This month’s Grateful News focuses on the remarkable post-war rise of Hiroshima; how genetic research gives a sense of belonging; a woman giving hope to young girls in her home town; a new vocabulary for climate change that can aid meaningful action; how soccer is helping indigenous women fight against abuse; and a blind runner and his guide dog training for a marathon…
A remarkable series of events is ensuring that Hiroshima will go down in history for far more inspirational reasons than the A-bomb. Starting when Mayor Shinzo Hamai proclaimed in 1947: “Let us join together to sweep from this Earth the horror of war, and to build a true peace.” >> Full Story
Before decades of scientific work gave us the genome map in 2003, ways to explain unexpected human variation were limited. Now, instead of “birth defects,” people like Rosemarie Garland-Thomson have “rare genetic conditions,” or “orphan diseases,” and can find kinship networks that often provide alternative families of mutual care and support. >> Full Story
Lily Yoseph was struck by the poverty in her home village, as well as the fact that often girls don’t have the opportunity to attend school. So she established a nonprofit, Tangible Hope Foundation, that gives girls everything from medical care to school uniforms. >> Full Story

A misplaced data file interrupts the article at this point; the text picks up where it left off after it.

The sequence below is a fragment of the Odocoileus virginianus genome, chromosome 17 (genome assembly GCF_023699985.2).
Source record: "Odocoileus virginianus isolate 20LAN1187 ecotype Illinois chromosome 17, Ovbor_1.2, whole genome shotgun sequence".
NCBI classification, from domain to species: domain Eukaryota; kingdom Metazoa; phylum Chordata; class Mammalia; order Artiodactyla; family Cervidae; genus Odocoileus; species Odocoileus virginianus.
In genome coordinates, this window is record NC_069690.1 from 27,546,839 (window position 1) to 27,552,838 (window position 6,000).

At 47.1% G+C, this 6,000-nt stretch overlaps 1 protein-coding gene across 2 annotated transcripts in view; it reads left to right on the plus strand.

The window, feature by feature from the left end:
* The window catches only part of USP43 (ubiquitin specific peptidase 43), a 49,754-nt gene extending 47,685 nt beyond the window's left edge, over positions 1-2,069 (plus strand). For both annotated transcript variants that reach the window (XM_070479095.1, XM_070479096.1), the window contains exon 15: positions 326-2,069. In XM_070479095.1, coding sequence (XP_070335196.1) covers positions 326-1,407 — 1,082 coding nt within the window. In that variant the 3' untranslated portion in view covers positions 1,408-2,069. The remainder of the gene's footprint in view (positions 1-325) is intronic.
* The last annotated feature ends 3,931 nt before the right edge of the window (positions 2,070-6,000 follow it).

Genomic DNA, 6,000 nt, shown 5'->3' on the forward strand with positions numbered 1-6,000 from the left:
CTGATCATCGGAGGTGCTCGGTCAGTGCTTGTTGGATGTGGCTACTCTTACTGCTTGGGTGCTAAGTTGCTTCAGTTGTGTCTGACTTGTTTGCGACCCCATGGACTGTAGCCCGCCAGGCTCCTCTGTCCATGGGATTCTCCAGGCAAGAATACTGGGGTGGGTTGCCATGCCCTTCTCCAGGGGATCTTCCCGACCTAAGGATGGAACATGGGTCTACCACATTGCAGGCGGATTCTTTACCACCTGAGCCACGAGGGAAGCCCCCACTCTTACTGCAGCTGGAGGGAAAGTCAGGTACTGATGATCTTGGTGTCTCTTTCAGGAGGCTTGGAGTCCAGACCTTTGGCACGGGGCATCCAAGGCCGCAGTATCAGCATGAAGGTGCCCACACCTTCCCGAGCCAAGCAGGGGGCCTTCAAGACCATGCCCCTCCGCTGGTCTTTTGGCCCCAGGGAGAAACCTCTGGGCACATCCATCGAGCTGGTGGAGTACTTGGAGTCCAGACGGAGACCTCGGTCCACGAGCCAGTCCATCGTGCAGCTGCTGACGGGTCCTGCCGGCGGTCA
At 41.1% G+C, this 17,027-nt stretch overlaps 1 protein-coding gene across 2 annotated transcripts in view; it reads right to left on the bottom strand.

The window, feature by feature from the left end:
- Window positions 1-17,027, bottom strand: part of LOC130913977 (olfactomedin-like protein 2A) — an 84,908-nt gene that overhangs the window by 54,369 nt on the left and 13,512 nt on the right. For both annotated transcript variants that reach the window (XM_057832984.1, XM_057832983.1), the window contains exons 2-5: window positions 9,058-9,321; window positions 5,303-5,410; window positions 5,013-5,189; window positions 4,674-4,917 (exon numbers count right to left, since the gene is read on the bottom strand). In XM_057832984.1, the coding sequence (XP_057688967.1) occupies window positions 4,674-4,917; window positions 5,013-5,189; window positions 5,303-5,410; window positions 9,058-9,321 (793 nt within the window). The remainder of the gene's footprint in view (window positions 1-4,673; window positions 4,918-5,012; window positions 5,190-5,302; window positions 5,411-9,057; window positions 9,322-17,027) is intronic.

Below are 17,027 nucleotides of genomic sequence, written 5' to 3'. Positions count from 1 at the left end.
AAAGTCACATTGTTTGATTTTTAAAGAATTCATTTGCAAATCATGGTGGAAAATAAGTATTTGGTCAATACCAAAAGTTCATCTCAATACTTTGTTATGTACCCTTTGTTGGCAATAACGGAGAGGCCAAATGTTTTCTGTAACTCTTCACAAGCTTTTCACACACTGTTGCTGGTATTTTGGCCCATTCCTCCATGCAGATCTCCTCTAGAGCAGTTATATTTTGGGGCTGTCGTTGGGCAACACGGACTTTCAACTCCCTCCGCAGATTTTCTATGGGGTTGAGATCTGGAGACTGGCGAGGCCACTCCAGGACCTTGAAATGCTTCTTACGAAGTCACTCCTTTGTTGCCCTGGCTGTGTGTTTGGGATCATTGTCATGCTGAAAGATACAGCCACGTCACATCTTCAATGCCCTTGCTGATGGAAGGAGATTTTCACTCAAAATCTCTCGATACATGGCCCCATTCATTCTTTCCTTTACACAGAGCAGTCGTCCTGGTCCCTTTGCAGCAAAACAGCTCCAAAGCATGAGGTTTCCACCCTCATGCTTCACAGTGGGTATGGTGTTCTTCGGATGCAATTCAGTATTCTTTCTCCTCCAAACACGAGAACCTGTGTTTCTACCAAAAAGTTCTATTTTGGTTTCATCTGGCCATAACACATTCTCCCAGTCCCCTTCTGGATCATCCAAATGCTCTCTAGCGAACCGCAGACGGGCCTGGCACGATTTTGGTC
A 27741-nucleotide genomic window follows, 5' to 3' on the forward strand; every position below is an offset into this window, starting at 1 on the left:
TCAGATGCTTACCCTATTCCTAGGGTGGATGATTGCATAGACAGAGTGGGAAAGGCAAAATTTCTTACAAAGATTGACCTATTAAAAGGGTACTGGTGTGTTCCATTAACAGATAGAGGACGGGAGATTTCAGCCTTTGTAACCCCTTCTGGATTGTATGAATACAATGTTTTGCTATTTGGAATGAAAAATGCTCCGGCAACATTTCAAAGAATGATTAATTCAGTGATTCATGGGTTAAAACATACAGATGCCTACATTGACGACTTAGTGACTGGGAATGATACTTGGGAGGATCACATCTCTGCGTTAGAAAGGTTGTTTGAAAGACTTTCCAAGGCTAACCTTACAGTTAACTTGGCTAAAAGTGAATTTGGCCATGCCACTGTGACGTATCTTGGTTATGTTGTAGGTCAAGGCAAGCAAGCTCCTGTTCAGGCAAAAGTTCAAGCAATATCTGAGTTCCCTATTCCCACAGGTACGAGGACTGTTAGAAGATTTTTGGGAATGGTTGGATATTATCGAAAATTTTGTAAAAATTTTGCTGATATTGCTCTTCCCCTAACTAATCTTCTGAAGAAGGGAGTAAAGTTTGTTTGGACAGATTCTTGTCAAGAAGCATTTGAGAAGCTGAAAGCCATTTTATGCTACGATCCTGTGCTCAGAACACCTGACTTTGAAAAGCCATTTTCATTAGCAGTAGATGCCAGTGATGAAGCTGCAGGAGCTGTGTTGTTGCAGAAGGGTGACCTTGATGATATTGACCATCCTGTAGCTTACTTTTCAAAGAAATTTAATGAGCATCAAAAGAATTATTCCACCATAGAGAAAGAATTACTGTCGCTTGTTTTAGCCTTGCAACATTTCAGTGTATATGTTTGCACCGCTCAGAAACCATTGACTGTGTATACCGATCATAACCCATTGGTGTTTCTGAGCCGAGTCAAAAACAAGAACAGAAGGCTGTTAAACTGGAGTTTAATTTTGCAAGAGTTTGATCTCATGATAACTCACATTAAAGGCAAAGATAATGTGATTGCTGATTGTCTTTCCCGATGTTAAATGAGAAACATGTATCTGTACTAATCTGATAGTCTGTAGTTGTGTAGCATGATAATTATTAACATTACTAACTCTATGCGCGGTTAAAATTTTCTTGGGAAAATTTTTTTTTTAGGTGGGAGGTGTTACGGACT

“Science is extraordinary. Science communication is inept,” says Hawken. Enter Project Drawdown, with the 100 most substantive solutions to climate change. War metaphors such as “battling climate change” don’t inspire meaningful action because they don’t bring people together. The solution “is reimagining what it means to be a human being and the connection to others.” >> Full Story
Indigenous women in Mexico are finding a sporting way to fight back against physical and sexual violence. The Mazahua people are vulnerable – often within their own communities. But one woman is helping to change things. >> See Video
Guide dogs are taught to keep the blind safe. Now they’re being trained to help guide visually impaired runners in road races — and maybe, someday, in a marathon. >> Full Story
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